After PC gamers were disappointed with Diablo 3 when it initially launched, many looked to get their action/RPG fix elsewhere. Lucky for them the platform saw such gems as Torchlight 2 and The Incredible Adventures of Van Helsing. The game was created by the European studio Neocore games, who had a hand in creating the King Arthur RPG games on PC. While the original Van Helsing was applauded for taking the APRG formula and making something different from it, it was met with mostly average reviews.
The Incredible Adventures of Van Helsing II takes the formula the first game was built on and expands on it in almost every way - something most sequels like to claim but rarely deliver on. While the first game lacked distinct character classes, the sequel has three; the Hunter with ranged and melee skills, the Thaumaturge who wields magic, or the Arcane Mechanic who uses traps and other mechanical devices. Each of these classes are then further broken up into subsets of the melee and ranged subclasses. On top of this there's a perk and reputation system that lets you unlock permanent abilities and buffs for your character.
Ready to go down the rabbit hole of the skill tree? Each subclass offers dozens of skills to choose from, which can be locked and leveled up adding to their ability. You can also unlock modifier skills on each skill (Got that? you've got skills in my skills), adding further depth to your character development. By my estimation there's over 120 possible places to put your points PER SKILL TREE. Loop in all three classes, the multiple trees and Katarina (you're AI sidekick) and you have almost 1000 skill decisions to make. There's so many possible combinations of characters to build it's almost obscene. If you're micromanagement type player, kiss your time goodbye because you'll be spending it trying to build your perfect character.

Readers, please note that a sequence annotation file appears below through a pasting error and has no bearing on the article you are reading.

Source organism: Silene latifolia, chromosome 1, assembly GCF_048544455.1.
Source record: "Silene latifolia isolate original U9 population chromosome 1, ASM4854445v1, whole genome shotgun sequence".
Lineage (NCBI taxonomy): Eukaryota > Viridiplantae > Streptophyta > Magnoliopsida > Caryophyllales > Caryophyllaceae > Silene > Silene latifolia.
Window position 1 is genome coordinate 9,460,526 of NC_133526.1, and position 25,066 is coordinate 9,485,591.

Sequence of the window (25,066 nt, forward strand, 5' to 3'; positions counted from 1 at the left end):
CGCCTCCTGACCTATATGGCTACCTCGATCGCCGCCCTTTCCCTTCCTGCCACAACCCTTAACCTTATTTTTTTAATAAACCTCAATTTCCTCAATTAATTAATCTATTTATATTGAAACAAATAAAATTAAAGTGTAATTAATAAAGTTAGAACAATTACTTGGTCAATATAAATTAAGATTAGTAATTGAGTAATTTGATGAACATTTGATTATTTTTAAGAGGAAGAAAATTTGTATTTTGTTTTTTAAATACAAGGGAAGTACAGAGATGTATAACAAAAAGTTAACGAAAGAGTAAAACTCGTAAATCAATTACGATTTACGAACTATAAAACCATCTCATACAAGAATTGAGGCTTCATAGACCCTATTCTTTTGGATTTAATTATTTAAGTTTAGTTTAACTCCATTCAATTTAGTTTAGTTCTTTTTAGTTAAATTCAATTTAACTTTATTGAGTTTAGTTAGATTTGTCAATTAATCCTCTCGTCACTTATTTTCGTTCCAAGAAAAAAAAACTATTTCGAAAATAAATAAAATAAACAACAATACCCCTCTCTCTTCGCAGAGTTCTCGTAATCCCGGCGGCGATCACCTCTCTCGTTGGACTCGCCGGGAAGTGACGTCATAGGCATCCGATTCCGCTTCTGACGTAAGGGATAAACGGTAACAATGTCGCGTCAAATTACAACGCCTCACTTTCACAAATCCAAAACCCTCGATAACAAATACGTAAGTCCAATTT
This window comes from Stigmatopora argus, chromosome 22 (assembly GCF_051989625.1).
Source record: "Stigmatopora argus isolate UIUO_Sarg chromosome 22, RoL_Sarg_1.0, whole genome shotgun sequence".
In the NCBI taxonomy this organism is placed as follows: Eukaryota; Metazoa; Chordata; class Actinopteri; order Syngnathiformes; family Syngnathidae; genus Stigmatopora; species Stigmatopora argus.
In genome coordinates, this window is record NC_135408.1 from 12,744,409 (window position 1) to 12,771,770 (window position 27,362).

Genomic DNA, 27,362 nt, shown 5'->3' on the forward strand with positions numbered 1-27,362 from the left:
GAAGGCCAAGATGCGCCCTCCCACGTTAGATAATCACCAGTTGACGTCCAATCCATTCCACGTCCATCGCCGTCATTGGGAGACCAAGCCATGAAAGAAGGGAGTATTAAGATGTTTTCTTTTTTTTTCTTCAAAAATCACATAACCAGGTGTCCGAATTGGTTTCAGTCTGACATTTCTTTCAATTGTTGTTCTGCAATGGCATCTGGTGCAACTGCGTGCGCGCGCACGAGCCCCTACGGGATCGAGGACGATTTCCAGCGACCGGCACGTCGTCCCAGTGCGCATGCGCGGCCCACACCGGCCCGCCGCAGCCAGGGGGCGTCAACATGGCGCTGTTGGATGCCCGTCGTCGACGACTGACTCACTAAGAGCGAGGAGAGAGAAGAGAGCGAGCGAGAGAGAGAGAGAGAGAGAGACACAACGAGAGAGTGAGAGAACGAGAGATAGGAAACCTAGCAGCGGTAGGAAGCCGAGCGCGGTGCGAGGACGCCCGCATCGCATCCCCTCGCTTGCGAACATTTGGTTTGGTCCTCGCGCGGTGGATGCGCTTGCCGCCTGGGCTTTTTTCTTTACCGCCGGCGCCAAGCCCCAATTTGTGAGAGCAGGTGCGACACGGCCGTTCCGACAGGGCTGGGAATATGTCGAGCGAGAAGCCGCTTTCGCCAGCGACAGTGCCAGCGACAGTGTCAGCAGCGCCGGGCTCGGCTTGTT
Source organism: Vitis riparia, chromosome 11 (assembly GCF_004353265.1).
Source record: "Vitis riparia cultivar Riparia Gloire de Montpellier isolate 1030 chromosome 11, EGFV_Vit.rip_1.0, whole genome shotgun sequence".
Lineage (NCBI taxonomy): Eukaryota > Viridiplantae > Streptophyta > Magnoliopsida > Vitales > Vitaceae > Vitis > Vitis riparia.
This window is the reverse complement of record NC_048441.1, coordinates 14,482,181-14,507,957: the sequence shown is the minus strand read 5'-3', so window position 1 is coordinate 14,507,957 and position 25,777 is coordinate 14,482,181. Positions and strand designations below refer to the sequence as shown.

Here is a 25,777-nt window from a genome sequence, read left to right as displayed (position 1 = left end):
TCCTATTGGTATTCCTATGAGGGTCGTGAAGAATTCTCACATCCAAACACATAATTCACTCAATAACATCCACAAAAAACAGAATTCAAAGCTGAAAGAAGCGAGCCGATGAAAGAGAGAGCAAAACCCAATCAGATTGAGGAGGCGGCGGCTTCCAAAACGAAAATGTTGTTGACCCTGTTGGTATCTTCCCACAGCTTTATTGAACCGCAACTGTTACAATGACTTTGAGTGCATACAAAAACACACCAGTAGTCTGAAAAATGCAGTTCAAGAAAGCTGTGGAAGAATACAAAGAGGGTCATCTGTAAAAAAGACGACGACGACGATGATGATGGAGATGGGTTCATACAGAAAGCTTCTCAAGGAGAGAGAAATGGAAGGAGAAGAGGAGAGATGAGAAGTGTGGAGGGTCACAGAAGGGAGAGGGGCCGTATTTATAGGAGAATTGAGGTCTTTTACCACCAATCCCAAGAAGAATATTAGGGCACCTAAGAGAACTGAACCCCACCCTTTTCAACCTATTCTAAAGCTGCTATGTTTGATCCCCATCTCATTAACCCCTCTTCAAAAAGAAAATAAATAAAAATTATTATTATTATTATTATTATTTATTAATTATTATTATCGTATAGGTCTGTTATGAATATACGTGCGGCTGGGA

It's in this that Van Helsing II's greatest strength is also it's greatest weakness. The game is so incredibly deep and verbose, you almost never feel like you can get a grasp on all it has to offer. What else do you manage? How about an entire war. Your character is put in charge of hiring generals (and outfitting them), training troops, and sending them on missions to win an ongoing conflict. It's all done through a quick graphical interface, but it's one more aspect you need to remember.
While I mentioned the previous game in the series earlier, I never actually got around to playing it myself. So it's hard to know just how polished things have gotten, as well as just how much has been "added" for the sequel. The Incredible Adventures of Van Helsing II is a meaty game as it stands now, with a download weighing in at over 20GB. The first of three chapters alone should take you 5-6 hours to complete. The entire campaign is fully voiced for every conversation, including every little interaction between your character and Katarina.
Speaking of the dialog the game has an almost uncomfortable sense of humor. Katarina likes to make offbeat jokes and witty retorts to most characters in the game. There are several "cameos" of pop culture as well including the Incredible Hulk, Silence of the Lambs, and even Saving Private Ryan. While some of the jokes gave me a light chuckle, most just made me want to facepalm. I'll commend Neocore for sticking with it throughout the game, it just feels out of place at time.
For the most part I found the story pretty forgettable, if not, ridiculous. Eventually I got so lost I just started to skip cut scenes and didn't look back. There's a decent variety of areas to fight in, and it's nice to not find all the standard desert/jungle/town/ocean environments - instead there's a distinctive steampunk influence in the towns and mountains as well as plenty of fantasy areas to explore.